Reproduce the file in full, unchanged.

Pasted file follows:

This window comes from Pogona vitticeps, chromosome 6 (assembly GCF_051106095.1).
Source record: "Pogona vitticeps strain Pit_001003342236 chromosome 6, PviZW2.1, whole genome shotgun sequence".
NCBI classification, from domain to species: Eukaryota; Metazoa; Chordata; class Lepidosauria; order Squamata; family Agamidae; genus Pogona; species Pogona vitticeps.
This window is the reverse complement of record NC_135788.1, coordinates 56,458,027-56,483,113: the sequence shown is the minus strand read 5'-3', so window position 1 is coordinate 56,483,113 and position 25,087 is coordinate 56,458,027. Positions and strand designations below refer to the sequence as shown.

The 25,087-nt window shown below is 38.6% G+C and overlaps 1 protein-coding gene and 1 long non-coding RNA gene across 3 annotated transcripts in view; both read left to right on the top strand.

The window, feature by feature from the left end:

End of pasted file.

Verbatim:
This window comes from Pogona vitticeps, chromosome 6 (assembly GCF_051106095.1).
Source record: "Pogona vitticeps strain Pit_001003342236 chromosome 6, PviZW2.1, whole genome shotgun sequence".
NCBI classification, from domain to species: Eukaryota; Metazoa; Chordata; class Lepidosauria; order Squamata; family Agamidae; genus Pogona; species Pogona vitticeps.
This window is the reverse complement of record NC_135788.1, coordinates 56,458,027-56,483,113: the sequence shown is the minus strand read 5'-3', so window position 1 is coordinate 56,483,113 and position 25,087 is coordinate 56,458,027. Positions and strand designations below refer to the sequence as shown.

The 25,087-nt window shown below is 38.6% G+C and overlaps 1 protein-coding gene and 1 long non-coding RNA gene across 3 annotated transcripts in view; both read left to right on the top strand.

The window, feature by feature from the left end: